In rural areas of Texas, wind and solar farms have become a source of income for farmers who rent their land. Also, renewable energy is a source of tax income for municipalities. Renewable energy does not have the volatility of the fossil fuel industry, or the seasonal nature of agriculture.
What are some advantages of renewable energy?
Renewable energy does not run out: The main advantage of renewable sources is that they replenish themselves faster than the consumption rate. For example, you could cover all roofs in Texas with solar panels, and that would not affect the amount of sunshine available tomorrow.
Renewable energy reduces greenhouse gas emissions: With the exception of biomass, which is based on combustion, renewable sources produce much less emissions than fossil fuels. There is an initial environmental impact when mining and processing materials for generation equipment, and then during delivery and construction. However, there are zero GHG emissions while producing electricity.
Does renewable energy have any disadvantages?
Renewable energy sources offer low generation costs and environmental benefits. However, they have limitations like any other technology.
Solar panels and wind turbines depend on resources that cannot be controlled – sunlight and wind. To achieve a reliable power supply, they must be combined with other types of generation.
Hydroelectric turbines can be combined with a water reservoir to create a controllable power source, which means they don’t have the limitation of solar panels and wind turbines. However, hydroelectric power plants require very specific site conditions, which are not common in Texas.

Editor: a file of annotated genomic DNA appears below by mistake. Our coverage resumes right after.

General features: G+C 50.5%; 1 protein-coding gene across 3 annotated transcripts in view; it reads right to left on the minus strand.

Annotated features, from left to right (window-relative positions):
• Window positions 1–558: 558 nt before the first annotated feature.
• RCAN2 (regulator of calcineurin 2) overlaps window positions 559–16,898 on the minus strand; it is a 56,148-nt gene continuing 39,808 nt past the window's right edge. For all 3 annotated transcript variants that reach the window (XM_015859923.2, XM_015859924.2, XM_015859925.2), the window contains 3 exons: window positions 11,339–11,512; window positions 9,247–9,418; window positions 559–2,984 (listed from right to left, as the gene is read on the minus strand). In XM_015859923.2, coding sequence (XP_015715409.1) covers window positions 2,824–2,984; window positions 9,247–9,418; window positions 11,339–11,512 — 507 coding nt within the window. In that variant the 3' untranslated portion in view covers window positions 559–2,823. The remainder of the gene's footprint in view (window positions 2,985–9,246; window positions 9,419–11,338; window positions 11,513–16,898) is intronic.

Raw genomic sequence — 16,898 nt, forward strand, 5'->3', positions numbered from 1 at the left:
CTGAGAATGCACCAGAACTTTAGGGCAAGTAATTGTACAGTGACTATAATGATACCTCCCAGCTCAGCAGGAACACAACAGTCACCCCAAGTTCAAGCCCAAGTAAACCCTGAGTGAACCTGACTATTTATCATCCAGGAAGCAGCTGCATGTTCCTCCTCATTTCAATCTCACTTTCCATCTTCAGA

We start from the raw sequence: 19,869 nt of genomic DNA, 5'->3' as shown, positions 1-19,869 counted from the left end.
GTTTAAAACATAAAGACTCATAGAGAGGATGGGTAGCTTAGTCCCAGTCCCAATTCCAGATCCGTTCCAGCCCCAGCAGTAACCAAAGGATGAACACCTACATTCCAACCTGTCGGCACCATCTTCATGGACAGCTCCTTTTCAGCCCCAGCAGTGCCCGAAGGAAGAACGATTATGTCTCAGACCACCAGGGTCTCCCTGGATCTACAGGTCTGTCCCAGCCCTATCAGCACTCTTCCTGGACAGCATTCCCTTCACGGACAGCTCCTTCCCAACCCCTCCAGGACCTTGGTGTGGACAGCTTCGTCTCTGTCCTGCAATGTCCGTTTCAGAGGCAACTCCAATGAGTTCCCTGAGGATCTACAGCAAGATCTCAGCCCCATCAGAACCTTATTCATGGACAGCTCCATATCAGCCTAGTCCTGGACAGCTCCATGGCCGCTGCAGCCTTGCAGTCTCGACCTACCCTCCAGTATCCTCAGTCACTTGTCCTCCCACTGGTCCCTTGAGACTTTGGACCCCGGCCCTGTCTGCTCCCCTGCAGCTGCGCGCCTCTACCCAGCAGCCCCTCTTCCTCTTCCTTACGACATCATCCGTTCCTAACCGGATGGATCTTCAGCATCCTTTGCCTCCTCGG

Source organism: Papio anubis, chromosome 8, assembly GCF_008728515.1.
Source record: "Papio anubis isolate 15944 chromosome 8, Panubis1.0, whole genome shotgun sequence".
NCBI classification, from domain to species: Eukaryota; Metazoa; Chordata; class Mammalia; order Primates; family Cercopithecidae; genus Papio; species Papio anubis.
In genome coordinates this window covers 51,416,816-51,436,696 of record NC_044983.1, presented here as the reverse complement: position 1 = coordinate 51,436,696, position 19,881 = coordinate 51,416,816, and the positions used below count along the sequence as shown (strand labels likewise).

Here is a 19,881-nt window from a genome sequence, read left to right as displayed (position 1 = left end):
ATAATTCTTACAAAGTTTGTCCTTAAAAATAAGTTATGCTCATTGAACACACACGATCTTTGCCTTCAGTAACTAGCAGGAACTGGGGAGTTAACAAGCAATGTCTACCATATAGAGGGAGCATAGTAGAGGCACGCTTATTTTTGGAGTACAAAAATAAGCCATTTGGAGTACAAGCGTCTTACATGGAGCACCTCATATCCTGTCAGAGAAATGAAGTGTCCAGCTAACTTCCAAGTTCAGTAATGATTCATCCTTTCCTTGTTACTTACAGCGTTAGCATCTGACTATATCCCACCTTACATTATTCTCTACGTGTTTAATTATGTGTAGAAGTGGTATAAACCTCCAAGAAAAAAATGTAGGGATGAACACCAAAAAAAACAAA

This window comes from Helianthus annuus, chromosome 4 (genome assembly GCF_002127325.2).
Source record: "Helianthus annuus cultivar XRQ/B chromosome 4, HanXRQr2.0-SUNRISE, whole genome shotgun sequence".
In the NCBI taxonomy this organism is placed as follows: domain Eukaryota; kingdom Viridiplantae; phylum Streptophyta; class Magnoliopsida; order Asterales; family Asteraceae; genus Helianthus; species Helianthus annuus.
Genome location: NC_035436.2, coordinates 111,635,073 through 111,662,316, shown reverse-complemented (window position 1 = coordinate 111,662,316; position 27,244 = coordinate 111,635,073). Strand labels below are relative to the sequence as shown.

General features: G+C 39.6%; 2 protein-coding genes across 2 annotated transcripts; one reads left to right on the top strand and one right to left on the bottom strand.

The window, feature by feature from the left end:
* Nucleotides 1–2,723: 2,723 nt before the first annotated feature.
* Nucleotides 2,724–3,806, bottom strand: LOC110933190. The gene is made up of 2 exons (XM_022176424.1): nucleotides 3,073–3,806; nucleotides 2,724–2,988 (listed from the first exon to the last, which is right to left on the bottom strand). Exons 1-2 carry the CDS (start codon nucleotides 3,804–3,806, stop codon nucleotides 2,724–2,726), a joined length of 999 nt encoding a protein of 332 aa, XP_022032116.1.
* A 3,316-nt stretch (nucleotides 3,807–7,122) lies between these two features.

Biomass power is viable when large amounts of organic waste are available, but otherwise it can be expensive.
Does Texas have research and development institutions working on renewable energy?
The following are some of the main organization that have contributed to renewable energy research in Texas:
- Austin Technology Incubator (ATI)
- San Antonio Clean Energy Incubator (SACEI)
- Houston Technology Center (HTC)
- Energy Institute of the University of Texas at Austin
- Pecan Street Inc., an R&D organization associated with UT-Austin
- Smalley Institute for Nanoscale Science and Technology at Rice University
- Advanced Research Initiative for Sustainable Energy (ARISE) at Texas A&M
- Zero Energy Research Laboratory at the University of North Texas
What are some new developments in Texas renewable energy?
Solar panels, wind turbines and hydroelectric turbines are mature technologies. However, they can achieve synergy with emerging technologies like energy storage and virtual power plants:
- Energy storage eliminates the main limitation of solar panels and wind turbines, which is their dependence on variable energy inputs – sunlight and wind.
- A virtual power plant or VPP uses information technologies to manage smaller energy resources as a single system. For example, a VPP can combine the capacity of 1,000 homes with 10 kW of solar power and 15 kWh of battery storage to add up 10 MW and 15,000 kWh.
As of late 2020, Texas has several battery projects above 100 MW in the pipeline, and smaller systems are already in construction or operating. Also, some energy companies are conducting preliminary studies for VPP projects in Texas.
The Texas Shift to Renewable Energy Resources
Wind power has led the transition to renewable energy in Texas. Wind turbines are now producing over 20% of the state’s electricity, surpassing coal power. As of 2020, the installed wind power capacity in Texas exceeds 30 GW, which is over 25% of the total US capacity. In other words, Texas has one of every four wind turbines in the country.
Solar power is still small in Texas, providing only 1.5% of electricity, but growing fast. ERCOT estimates that the installed solar capacity will surpass 5 GW by the end of 2020, and 13 GW by the end of 2021. There are several solar projects above 100 MW in the pipeline, and a few are above 1,000 MW (1 GW).
As of July 2020, the City of Houston uses solar and wind power for 100% of its operations, including airports and wastewater treatment plants.